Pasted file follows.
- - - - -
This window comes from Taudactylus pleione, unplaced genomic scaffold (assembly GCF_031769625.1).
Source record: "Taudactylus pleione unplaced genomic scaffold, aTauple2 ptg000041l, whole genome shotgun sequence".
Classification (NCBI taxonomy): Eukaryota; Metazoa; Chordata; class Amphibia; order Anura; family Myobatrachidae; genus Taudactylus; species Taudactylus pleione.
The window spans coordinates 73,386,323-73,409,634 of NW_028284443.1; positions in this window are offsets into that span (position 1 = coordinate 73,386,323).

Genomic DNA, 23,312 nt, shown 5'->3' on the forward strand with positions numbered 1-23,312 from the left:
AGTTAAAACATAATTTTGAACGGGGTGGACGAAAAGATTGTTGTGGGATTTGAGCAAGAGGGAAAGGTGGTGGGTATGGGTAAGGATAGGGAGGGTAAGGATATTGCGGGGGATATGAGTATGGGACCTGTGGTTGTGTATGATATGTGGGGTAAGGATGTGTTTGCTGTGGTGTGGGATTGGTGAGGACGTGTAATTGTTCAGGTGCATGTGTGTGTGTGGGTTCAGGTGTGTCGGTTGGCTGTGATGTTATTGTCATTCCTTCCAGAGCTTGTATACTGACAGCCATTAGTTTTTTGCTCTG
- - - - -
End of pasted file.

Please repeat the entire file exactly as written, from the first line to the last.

This window comes from Taudactylus pleione, unplaced genomic scaffold (assembly GCF_031769625.1).
Source record: "Taudactylus pleione unplaced genomic scaffold, aTauple2 ptg000041l, whole genome shotgun sequence".
Classification (NCBI taxonomy): Eukaryota; Metazoa; Chordata; class Amphibia; order Anura; family Myobatrachidae; genus Taudactylus; species Taudactylus pleione.
The window spans coordinates 73,386,323-73,409,634 of NW_028284443.1; positions in this window are offsets into that span (position 1 = coordinate 73,386,323).

Genomic DNA, 23,312 nt, shown 5'->3' on the forward strand with positions numbered 1-23,312 from the left:
AGTTAAAACATAATTTTGAACGGGGTGGACGAAAAGATTGTTGTGGGATTTGAGCAAGAGGGAAAGGTGGTGGGTATGGGTAAGGATAGGGAGGGTAAGGATATTGCGGGGGATATGAGTATGGGACCTGTGGTTGTGTATGATATGTGGGGTAAGGATGTGTTTGCTGTGGTGTGGGATTGGTGAGGACGTGTAATTGTTCAGGTGCATGTGTGTGTGTGGGTTCAGGTGTGTCGGTTGGCTGTGATGTTATTGTCATTCCTTCCAGAGCTTGTATACTGACAGCCATTAGTTTTTTGCTCTG